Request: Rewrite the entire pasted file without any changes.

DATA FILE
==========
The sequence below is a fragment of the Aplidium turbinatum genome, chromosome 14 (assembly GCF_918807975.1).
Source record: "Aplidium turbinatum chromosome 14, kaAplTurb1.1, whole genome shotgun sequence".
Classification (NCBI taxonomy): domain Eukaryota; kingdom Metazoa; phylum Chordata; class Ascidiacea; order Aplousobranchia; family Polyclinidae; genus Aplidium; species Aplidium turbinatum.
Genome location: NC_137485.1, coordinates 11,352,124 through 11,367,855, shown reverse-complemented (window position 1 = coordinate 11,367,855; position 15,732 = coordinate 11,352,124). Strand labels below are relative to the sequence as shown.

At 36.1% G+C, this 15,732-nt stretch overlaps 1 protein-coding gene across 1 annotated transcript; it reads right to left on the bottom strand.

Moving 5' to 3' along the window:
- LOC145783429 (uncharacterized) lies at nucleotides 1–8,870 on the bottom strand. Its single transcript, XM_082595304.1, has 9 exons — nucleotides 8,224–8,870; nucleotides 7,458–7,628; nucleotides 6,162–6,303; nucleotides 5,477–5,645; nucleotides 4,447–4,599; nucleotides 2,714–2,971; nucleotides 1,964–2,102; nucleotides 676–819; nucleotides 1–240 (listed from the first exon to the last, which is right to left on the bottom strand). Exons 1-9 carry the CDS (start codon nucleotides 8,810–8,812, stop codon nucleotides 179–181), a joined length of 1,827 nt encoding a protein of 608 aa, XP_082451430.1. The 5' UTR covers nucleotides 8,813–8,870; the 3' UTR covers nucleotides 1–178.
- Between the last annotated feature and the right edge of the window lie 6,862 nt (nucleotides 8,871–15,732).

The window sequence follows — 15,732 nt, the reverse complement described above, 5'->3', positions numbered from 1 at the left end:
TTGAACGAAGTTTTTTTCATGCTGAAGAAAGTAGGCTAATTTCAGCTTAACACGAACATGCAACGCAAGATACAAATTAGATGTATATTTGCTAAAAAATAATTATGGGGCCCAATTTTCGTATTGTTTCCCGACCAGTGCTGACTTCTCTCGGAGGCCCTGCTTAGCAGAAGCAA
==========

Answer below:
The sequence below is a fragment of the Aplidium turbinatum genome, chromosome 14 (assembly GCF_918807975.1).
Source record: "Aplidium turbinatum chromosome 14, kaAplTurb1.1, whole genome shotgun sequence".
Classification (NCBI taxonomy): domain Eukaryota; kingdom Metazoa; phylum Chordata; class Ascidiacea; order Aplousobranchia; family Polyclinidae; genus Aplidium; species Aplidium turbinatum.
Genome location: NC_137485.1, coordinates 11,352,124 through 11,367,855, shown reverse-complemented (window position 1 = coordinate 11,367,855; position 15,732 = coordinate 11,352,124). Strand labels below are relative to the sequence as shown.

At 36.1% G+C, this 15,732-nt stretch overlaps 1 protein-coding gene across 1 annotated transcript; it reads right to left on the bottom strand.

Moving 5' to 3' along the window:
- LOC145783429 (uncharacterized) lies at nucleotides 1–8,870 on the bottom strand. Its single transcript, XM_082595304.1, has 9 exons — nucleotides 8,224–8,870; nucleotides 7,458–7,628; nucleotides 6,162–6,303; nucleotides 5,477–5,645; nucleotides 4,447–4,599; nucleotides 2,714–2,971; nucleotides 1,964–2,102; nucleotides 676–819; nucleotides 1–240 (listed from the first exon to the last, which is right to left on the bottom strand). Exons 1-9 carry the CDS (start codon nucleotides 8,810–8,812, stop codon nucleotides 179–181), a joined length of 1,827 nt encoding a protein of 608 aa, XP_082451430.1. The 5' UTR covers nucleotides 8,813–8,870; the 3' UTR covers nucleotides 1–178.
- Between the last annotated feature and the right edge of the window lie 6,862 nt (nucleotides 8,871–15,732).

The window sequence follows — 15,732 nt, the reverse complement described above, 5'->3', positions numbered from 1 at the left end:
TTGAACGAAGTTTTTTTCATGCTGAAGAAAGTAGGCTAATTTCAGCTTAACACGAACATGCAACGCAAGATACAAATTAGATGTATATTTGCTAAAAAATAATTATGGGGCCCAATTTTCGTATTGTTTCCCGACCAGTGCTGACTTCTCTCGGAGGCCCTGCTTAGCAGAAGCAA